Cardiac screening investigations in adult-onset progressive external ophthalmoplegia patients

Authors

  • Gerald Pfeffer MD, CM,

    1. Division of Neurology, University of British Columbia, Vancouver, British Columbia, Canada
    2. Clinician Investigator Program, University of British Columbia, Vancouver, British Columbia, Canada
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  • Michelle M. Mezei MD, CM

    Corresponding author
    1. Division of Neurology, University of British Columbia, Vancouver, British Columbia, Canada
    2. Adult Metabolic Disease Clinic, University of British Columbia, Fourth Floor, GLDHCC, 2775 Laurel Street, Vancouver, British Columbia V5Z 1M9, Canada
    • Division of Neurology, University of British Columbia, Vancouver, British Columbia, Canada
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Abstract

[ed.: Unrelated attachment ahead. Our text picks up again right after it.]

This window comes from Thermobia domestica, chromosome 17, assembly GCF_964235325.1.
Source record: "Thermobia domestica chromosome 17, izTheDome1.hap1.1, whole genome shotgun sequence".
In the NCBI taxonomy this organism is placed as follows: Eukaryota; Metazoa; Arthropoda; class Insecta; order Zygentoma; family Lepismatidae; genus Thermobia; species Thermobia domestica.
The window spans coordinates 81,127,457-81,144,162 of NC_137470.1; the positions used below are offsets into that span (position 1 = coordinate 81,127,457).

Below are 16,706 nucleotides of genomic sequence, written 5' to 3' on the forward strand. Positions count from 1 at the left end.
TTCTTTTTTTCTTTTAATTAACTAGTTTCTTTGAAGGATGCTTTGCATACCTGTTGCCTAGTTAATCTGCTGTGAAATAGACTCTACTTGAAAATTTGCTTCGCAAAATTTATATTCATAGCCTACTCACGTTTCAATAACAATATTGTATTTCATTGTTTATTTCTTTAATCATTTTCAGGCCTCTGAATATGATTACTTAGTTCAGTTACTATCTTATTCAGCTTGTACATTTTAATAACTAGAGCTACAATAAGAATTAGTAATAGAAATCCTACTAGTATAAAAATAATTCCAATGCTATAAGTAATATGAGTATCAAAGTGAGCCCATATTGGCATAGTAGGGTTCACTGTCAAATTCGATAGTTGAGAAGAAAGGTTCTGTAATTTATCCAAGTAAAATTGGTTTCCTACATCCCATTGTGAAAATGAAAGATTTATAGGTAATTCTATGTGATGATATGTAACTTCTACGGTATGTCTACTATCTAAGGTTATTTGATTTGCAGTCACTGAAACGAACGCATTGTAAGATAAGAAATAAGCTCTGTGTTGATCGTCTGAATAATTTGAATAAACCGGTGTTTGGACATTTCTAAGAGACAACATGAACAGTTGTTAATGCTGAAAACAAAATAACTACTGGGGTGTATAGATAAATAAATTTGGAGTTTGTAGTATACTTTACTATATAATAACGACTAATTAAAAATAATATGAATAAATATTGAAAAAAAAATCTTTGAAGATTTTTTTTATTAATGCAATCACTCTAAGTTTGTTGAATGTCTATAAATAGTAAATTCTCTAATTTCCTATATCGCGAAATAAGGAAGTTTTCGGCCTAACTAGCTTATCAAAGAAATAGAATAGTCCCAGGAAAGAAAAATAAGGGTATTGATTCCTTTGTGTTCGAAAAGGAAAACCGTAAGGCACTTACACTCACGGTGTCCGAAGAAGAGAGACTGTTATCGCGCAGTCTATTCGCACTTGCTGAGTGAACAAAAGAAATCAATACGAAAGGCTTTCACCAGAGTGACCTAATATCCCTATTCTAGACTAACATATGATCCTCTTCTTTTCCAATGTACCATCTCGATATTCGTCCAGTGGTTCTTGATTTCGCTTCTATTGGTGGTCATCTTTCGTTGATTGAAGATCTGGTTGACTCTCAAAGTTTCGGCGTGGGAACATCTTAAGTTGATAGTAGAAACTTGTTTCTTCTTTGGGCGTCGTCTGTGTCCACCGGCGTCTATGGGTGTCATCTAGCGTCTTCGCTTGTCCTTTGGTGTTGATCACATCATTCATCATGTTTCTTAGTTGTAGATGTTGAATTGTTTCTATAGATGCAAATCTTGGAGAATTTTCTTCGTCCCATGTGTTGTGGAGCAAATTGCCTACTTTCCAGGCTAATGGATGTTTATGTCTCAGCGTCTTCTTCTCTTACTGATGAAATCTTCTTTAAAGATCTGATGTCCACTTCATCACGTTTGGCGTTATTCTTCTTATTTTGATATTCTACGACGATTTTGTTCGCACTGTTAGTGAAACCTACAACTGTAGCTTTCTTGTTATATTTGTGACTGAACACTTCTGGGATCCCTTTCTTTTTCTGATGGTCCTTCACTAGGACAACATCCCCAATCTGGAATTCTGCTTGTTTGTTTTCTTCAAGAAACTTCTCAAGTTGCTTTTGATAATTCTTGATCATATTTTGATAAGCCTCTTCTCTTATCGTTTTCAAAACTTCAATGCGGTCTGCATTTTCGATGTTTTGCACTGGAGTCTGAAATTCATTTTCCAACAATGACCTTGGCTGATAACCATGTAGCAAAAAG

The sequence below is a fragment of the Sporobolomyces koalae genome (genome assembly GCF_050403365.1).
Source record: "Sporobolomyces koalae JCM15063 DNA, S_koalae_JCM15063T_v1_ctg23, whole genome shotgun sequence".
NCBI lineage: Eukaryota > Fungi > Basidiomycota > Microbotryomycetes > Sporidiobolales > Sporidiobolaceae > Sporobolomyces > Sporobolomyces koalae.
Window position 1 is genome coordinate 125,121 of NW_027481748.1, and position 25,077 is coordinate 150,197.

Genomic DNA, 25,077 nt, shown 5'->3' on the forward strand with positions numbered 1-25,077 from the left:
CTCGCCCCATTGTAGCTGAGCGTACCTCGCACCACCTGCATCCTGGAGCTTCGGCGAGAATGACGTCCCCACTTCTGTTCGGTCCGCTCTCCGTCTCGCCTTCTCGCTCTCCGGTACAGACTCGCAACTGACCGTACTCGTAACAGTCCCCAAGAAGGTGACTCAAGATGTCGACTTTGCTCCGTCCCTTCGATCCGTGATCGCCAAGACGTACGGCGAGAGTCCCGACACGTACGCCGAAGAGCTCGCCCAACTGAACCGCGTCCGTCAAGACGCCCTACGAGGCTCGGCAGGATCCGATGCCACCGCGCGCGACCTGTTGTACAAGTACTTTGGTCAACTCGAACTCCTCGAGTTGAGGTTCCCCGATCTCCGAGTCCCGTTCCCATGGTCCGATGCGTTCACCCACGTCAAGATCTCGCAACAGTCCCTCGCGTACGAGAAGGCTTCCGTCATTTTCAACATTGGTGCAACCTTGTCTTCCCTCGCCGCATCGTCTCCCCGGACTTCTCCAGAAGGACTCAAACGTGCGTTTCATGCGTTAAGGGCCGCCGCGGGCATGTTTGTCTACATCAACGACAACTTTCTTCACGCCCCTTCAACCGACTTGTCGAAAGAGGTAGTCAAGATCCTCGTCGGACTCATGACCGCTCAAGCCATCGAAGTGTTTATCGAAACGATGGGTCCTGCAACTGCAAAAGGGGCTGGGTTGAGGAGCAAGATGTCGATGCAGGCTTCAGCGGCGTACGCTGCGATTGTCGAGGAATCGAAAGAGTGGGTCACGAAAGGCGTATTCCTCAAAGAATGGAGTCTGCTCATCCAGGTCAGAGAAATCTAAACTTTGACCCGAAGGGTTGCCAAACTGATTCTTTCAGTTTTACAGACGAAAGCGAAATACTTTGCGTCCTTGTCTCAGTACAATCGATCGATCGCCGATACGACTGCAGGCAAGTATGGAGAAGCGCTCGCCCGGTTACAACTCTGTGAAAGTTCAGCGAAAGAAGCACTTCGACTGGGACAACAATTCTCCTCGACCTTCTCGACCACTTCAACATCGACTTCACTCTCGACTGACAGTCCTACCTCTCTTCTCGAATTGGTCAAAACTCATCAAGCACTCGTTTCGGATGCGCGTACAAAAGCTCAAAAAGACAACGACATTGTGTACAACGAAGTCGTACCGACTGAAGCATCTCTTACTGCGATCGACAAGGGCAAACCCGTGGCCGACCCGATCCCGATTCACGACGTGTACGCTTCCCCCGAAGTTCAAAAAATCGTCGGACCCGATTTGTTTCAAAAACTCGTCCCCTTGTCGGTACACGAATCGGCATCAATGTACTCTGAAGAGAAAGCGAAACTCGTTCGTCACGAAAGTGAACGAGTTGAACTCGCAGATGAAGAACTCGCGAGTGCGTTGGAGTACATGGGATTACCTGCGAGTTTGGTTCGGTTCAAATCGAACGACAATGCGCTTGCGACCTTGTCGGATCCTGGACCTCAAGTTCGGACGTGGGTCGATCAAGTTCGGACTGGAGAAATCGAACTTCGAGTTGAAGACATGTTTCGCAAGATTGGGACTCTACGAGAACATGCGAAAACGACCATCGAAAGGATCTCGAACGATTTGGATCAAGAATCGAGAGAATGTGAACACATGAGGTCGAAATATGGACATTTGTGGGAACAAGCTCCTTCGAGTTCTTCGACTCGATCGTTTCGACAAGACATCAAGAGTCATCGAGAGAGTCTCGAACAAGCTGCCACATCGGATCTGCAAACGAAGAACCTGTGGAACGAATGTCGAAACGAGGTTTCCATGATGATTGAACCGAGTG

Introduction: Patients with mitochondrial myopathies may develop cardiac complications such as cardiomyopathy and/or cardiac conduction defects. To identify these potentially life-threatening and treatable conditions, it is common practice to screen patients intermittently with electrocardiography and echocardiography. The optimal time interval for such screening investigations is unknown. We developed this study to review our screening results in adult-onset patients with progressive external ophthalmoplegia (PEO). Methods: This study was a retrospective review of PEO patients with 5 years or more of cardiac screening investigations who did not have any cardiac symptoms. Results: Fifteen patients were included, and cardiomyopathy was identified on screening echocardiogram in 1 patient. Four patients had other abnormalities identified, which were unrelated to their mitochondrial myopathy. Conclusions: Only 1 patient in 15 developed cardiac complications related to mitochondrial disease during 5 years of follow-up. We suggest that a screening interval of 3–5 years is probably appropriate for adult-onset PEO patients who do not have cardiac symptoms. Muscle Nerve 60: 608–611, 2012

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